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Hello again from Git Systems, the team at GitHub that makes sure your source code is available and secure. You may remember that we’ve recently made some changes to improve protocol security on GitHub.com. Now, we’re bringing these changes to GitHub Enterprise Server as well, starting with version 3.6.
We’re changing which algorithms and keys are supported in SSH and disabling the unencrypted Git protocol. Specifically, we are:
These changes will be included in GitHub Enterprise Server 3.6.
Only users connecting via SSH or
git:// are affected. If your Git remotes start with https://, nothing in this post will affect you. If you’re an SSH user, read on for the details and timeline.
Cryptography depends on secure algorithms and sufficiently strong keys to remain secure. “Fewer bits” generally means “easier to brute force,” and older algorithms have known attacks. What was considered secure in, say 2001, might no longer be acceptable today given changes in computing power, new attacks, and so on.
In this case, we’re moving away from DSA and SHA-1 to make sure that the algorithms we ship are secure and robust. Similarly, the unencrypted Git protocol doesn’t provide privacy, integrity, or authenticity, like the HTTPS and SSH protocols do. As of GHES 3.6, the unencrypted Git protocol is deprecated and defaults to off.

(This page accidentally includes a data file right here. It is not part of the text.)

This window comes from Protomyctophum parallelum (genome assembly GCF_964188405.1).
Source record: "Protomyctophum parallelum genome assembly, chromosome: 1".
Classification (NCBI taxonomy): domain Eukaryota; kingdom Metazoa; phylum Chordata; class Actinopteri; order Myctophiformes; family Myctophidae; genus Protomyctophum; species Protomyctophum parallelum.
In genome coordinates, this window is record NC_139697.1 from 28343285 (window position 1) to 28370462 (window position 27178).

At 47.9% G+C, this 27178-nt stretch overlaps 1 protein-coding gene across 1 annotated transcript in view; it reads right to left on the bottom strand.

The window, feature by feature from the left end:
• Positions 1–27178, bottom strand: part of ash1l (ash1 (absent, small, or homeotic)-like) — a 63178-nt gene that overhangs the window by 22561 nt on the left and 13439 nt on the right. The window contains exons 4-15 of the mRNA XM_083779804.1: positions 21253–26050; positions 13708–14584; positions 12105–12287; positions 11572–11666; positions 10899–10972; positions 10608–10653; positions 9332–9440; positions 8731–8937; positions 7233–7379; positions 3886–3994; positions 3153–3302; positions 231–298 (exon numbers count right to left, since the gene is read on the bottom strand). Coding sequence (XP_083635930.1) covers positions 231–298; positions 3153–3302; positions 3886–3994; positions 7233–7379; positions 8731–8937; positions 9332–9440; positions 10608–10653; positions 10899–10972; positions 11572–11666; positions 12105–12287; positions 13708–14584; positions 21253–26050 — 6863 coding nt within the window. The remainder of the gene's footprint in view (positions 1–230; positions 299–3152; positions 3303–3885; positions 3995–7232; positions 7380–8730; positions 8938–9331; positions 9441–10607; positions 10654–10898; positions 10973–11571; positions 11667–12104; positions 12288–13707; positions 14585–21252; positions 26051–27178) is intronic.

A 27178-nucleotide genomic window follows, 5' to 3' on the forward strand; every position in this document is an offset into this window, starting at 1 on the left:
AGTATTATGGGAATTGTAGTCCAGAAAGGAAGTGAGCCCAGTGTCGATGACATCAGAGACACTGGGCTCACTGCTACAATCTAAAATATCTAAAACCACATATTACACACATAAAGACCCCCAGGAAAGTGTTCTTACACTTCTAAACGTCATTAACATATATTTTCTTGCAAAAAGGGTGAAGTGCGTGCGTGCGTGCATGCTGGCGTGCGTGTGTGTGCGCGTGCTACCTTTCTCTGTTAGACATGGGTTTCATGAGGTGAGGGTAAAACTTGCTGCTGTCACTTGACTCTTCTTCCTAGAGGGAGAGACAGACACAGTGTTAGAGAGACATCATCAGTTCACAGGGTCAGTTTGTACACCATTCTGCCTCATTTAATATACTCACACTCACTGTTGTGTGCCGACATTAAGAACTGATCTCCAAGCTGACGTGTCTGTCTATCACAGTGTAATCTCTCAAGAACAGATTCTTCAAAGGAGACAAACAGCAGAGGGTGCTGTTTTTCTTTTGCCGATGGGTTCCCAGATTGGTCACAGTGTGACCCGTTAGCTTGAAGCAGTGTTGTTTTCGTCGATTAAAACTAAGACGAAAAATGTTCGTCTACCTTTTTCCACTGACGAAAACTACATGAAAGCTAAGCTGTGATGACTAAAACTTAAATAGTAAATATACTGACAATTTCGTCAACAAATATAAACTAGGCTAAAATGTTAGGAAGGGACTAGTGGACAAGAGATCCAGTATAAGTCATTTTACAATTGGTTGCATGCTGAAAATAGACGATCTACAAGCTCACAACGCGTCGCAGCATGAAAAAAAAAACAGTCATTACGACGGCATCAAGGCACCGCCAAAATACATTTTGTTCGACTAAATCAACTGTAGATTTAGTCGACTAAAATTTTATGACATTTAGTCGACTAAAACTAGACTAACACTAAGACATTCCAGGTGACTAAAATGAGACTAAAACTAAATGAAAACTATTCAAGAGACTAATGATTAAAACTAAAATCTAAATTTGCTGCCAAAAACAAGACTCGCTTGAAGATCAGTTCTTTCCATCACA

Most of the changes are the same. However, in this case, we’ve also made some of the changes configurable for GitHub Enterprise Server administrators who have different needs.
In all these cases, we’ve chosen to provide a secure default. We understand that this may be surprising or even disruptive in some environments, so we’ve balanced those defaults with options to maximize customizability.
In GitHub Enterprise Server 3.4 and newer, we’ve included a program called
ghe-find-insecure-git-operations. It will print out any log lines that indicate the use of an insecure algorithm, which you can then investigate. However, by default, it ignores log entries where we know that the client would automatically upgrade to a more secure algorithm once the insecure configuration is disabled, in order to avoid needless noise.
If you’re using OpenSSH 7.2p2 or later, PuTTY 0.75 or later, or a Go SSH client from March 15 or later, then you should be fine if you’re not using DSA client keys. In our testing, DSA client keys are very rare and have not been the default in any SSH client for well over a decade, so most people will have a different key type instead.
We expect most people using a recent version of OpenSSH from Git for Windows, macOS, or a Linux distribution released in the past five years should have no problems.
We’re always keeping an eye on the latest developments in security, attacks in the wild, and use of features in order to keep the GitHub community secure. We’ll continue to watch RSA with SHA-1 usage on GitHub.com and listen to GitHub Enterprise servers about their usage of the Git protocol. Once they decline, naturally, we’ll update the community on plans to fully deprecate these features.